Anything further from an idea file manager I couldn't imagine, it is almost identical the role Windows Explorer plays in Windows, but manages to use even more resources (I never thought I would see the day when a UNIX program would out bloat a Windows program.
  • by ShieldW0lf ( 601553 ) on Wednesday May 10, 2006 @01:40PM (#15302407) Journal
    Sigh. That's what firewalls are for. Spyware is rendered useless if your firewall says, "Umm, no, you can't connect to the Internet. Aren't you a filesystem utility anyway? How naughty! No Internet for you!"

    This is the modern users view of their computer. It is full of things that they don't understand, and they'd rather have some authority figure give them the illusion of safety so they can poke around oblivious than be burdened with the necessity to cultivate enough understanding to make intelligent choices. Even if they know that the authority figure is only peddling illusions, that will not sway their choice.

    Kind of depressing, really...
  • by Black Parrot ( 19622 ) on Wednesday May 10, 2006 @01:54PM (#15302525)
    > Using a GUI also takes less learning and less mental effort.

    It depends on what you do. If you only do one thing with your computer, all you need is a power switch. If you're a power user you probably find a command line more effective than a GUI. On those rare occasions that I use Windows I'm often annoyed by having to click through a dozen menus, tabs, and pop-ups to reach something that I can get within half a second by typing a few characters on my shell command line.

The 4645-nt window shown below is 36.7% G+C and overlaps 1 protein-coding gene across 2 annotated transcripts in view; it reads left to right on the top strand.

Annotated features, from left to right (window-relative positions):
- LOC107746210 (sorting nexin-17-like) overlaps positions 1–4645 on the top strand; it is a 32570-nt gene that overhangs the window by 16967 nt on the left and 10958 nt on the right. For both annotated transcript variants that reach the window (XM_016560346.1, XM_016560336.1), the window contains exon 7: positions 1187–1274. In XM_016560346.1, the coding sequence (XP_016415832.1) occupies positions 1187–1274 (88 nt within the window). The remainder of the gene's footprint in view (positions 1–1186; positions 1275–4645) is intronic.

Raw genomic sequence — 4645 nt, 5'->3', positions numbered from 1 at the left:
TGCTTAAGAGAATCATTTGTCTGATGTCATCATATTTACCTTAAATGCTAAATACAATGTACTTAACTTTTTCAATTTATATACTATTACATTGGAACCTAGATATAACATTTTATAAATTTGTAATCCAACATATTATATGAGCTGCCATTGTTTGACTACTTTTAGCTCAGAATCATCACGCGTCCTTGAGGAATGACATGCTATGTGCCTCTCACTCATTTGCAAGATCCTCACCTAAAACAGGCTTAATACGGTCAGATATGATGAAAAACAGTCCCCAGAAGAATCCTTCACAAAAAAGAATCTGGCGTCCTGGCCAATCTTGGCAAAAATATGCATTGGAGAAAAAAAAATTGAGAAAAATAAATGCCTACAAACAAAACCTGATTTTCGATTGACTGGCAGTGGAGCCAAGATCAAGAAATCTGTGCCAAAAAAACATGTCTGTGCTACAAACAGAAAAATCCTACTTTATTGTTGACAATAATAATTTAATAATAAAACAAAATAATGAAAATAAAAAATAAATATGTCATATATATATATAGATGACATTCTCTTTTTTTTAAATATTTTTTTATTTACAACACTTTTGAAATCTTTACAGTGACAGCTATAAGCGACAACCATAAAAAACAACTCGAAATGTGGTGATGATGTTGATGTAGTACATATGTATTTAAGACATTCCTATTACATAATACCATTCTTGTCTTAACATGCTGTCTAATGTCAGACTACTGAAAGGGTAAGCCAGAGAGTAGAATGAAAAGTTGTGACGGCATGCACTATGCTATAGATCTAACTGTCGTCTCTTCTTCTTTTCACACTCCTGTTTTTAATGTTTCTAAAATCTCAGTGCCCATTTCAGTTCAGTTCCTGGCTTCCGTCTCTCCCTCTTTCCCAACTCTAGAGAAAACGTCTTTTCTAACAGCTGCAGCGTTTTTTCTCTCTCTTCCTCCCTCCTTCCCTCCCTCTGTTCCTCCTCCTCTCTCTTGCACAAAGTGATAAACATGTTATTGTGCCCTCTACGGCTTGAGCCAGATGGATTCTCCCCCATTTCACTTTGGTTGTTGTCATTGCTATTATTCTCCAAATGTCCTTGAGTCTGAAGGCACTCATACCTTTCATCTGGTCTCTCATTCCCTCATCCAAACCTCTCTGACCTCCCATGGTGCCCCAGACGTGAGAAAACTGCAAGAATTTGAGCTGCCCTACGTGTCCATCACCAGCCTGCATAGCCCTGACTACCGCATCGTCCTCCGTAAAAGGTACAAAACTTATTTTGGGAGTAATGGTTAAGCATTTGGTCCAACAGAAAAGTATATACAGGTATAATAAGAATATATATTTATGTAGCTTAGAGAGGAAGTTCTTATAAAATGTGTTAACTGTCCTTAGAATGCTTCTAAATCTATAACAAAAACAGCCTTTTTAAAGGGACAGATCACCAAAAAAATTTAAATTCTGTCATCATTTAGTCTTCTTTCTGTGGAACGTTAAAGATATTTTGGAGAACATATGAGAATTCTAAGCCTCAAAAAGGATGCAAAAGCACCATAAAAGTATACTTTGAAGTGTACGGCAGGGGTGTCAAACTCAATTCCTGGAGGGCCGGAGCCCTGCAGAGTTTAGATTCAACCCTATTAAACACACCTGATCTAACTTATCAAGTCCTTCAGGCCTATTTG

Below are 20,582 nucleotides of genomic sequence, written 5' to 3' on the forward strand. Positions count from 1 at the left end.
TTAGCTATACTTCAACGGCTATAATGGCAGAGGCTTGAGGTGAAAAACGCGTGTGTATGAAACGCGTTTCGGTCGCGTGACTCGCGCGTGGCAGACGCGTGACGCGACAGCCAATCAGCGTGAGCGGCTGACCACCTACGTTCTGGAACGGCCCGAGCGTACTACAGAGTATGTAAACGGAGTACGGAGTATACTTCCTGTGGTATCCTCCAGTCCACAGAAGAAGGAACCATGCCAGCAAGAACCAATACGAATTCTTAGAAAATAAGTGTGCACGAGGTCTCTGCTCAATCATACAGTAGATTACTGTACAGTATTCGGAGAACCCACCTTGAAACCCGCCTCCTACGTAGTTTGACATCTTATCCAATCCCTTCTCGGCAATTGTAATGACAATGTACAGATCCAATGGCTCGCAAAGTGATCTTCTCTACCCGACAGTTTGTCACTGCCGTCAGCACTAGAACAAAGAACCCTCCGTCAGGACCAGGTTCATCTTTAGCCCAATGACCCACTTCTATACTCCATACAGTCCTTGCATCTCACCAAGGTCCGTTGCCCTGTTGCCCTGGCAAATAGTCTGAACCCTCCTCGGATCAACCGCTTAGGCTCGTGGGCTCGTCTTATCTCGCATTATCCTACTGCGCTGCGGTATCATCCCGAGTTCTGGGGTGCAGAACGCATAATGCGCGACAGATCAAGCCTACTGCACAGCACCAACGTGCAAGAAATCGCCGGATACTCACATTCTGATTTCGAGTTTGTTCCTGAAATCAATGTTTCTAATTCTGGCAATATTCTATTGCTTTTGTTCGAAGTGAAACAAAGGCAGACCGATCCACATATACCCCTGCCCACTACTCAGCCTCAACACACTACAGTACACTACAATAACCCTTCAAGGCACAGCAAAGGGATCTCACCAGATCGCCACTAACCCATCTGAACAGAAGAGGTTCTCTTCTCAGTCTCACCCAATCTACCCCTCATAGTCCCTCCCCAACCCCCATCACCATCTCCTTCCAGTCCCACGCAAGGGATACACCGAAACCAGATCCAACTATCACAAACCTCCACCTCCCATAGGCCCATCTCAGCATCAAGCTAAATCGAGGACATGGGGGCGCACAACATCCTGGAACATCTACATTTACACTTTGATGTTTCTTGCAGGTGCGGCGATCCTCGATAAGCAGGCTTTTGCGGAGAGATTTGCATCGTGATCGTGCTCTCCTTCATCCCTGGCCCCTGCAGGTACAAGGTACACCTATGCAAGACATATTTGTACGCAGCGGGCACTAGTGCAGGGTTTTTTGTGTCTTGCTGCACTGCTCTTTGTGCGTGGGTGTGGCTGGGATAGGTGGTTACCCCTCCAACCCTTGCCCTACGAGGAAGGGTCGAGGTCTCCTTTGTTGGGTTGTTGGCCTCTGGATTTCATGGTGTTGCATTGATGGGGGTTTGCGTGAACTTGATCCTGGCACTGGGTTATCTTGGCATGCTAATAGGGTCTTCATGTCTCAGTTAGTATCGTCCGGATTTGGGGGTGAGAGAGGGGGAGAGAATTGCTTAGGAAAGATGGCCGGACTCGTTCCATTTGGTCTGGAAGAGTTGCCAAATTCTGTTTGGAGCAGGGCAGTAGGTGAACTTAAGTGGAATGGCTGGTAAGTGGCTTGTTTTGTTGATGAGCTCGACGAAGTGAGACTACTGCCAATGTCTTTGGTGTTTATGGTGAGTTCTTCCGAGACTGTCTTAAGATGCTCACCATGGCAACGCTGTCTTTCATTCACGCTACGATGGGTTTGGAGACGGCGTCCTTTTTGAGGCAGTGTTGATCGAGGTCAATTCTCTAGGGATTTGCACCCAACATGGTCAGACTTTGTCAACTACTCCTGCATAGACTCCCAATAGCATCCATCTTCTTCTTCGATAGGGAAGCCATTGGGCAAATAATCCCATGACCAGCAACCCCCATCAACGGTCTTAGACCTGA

Also, most CLIs are Turing complete. I can do amazing things by typing a complex instruction at the command line and walking away from it.
  • by Kadin2048 ( 468275 ) <slashdot.kadin@xoxy. n e t> on Wednesday May 10, 2006 @02:08PM (#15302633) Homepage Journal
    Actually on OSX, the system just opens ".dmg" and ".iso" files with a little application called "" (I think that's its name, I am likewise not at a Mac right now) which calls hdiutil (presumably) and mounts it on the desktop. (Actually, in /Volumes/, but to the user it appears on the desktop.)